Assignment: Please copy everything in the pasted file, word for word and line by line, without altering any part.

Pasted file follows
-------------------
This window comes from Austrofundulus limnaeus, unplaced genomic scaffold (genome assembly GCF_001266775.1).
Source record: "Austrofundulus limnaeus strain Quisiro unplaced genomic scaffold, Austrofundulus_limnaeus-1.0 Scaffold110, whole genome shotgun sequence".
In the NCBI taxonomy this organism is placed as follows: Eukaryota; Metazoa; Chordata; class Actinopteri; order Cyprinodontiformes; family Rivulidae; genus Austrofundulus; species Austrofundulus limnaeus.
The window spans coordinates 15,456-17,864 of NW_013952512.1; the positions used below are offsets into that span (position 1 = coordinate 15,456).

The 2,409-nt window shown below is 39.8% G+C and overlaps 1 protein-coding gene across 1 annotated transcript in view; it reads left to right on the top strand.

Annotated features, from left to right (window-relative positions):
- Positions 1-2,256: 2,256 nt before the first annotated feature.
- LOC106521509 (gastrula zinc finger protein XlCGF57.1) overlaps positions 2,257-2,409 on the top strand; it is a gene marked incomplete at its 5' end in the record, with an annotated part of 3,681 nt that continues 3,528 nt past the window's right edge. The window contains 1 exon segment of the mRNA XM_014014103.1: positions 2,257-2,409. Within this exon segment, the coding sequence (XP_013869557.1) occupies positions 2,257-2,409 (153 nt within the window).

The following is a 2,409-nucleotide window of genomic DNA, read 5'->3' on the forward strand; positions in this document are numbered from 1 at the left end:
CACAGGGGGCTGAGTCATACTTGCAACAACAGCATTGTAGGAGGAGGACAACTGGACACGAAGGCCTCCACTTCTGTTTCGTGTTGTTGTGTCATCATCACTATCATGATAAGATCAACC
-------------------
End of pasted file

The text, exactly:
This window comes from Austrofundulus limnaeus, unplaced genomic scaffold (genome assembly GCF_001266775.1).
Source record: "Austrofundulus limnaeus strain Quisiro unplaced genomic scaffold, Austrofundulus_limnaeus-1.0 Scaffold110, whole genome shotgun sequence".
In the NCBI taxonomy this organism is placed as follows: Eukaryota; Metazoa; Chordata; class Actinopteri; order Cyprinodontiformes; family Rivulidae; genus Austrofundulus; species Austrofundulus limnaeus.
The window spans coordinates 15,456-17,864 of NW_013952512.1; the positions used below are offsets into that span (position 1 = coordinate 15,456).

The 2,409-nt window shown below is 39.8% G+C and overlaps 1 protein-coding gene across 1 annotated transcript in view; it reads left to right on the top strand.

Annotated features, from left to right (window-relative positions):
- Positions 1-2,256: 2,256 nt before the first annotated feature.
- LOC106521509 (gastrula zinc finger protein XlCGF57.1) overlaps positions 2,257-2,409 on the top strand; it is a gene marked incomplete at its 5' end in the record, with an annotated part of 3,681 nt that continues 3,528 nt past the window's right edge. The window contains 1 exon segment of the mRNA XM_014014103.1: positions 2,257-2,409. Within this exon segment, the coding sequence (XP_013869557.1) occupies positions 2,257-2,409 (153 nt within the window).

The following is a 2,409-nucleotide window of genomic DNA, read 5'->3' on the forward strand; positions in this document are numbered from 1 at the left end:
CACAGGGGGCTGAGTCATACTTGCAACAACAGCATTGTAGGAGGAGGACAACTGGACACGAAGGCCTCCACTTCTGTTTCGTGTTGTTGTGTCATCATCACTATCATGATAAGATCAACC